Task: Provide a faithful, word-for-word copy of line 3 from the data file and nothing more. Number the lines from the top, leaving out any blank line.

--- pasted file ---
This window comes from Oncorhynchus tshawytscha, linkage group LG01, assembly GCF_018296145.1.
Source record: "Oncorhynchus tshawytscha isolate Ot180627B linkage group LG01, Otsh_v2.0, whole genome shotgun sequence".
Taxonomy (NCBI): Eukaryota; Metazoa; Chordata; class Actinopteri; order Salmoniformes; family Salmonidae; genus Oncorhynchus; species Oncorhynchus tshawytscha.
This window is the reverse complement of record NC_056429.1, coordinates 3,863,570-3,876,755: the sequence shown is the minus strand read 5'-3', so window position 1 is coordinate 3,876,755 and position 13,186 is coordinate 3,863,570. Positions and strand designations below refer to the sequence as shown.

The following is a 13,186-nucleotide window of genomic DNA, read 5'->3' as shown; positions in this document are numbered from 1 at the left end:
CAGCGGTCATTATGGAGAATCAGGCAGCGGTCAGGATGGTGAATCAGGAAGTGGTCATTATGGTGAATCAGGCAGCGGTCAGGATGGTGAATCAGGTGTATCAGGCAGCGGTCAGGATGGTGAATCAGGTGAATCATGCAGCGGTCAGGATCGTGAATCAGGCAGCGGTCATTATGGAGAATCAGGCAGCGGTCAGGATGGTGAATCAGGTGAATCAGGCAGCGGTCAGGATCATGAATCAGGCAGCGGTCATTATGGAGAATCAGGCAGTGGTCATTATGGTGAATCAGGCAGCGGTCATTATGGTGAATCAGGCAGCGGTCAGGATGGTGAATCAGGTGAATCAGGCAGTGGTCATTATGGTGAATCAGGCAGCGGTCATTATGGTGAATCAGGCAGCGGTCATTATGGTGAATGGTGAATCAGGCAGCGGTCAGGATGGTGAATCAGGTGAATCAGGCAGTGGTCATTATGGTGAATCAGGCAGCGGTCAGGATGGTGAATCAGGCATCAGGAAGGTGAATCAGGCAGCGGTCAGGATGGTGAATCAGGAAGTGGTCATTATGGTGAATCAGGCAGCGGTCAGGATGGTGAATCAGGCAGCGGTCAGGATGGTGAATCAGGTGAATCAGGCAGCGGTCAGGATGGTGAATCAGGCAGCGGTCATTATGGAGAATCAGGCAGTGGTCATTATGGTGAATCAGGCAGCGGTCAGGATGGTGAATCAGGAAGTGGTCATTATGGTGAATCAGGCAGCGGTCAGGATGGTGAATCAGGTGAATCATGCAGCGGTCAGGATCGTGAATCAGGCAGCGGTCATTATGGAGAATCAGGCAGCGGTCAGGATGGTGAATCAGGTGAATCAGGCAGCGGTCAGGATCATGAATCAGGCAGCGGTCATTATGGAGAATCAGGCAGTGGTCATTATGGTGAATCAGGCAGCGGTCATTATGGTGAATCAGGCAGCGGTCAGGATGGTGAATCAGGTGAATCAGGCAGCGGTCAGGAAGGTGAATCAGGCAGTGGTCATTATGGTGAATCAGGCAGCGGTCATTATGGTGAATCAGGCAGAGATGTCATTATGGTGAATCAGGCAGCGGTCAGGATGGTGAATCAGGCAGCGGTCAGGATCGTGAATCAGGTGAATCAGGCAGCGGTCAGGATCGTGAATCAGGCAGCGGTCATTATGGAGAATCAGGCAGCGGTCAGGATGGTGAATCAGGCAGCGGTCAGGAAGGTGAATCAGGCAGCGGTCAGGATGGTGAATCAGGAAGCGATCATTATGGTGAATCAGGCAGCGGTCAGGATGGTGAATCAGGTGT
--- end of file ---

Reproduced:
Taxonomy (NCBI): Eukaryota; Metazoa; Chordata; class Actinopteri; order Salmoniformes; family Salmonidae; genus Oncorhynchus; species Oncorhynchus tshawytscha.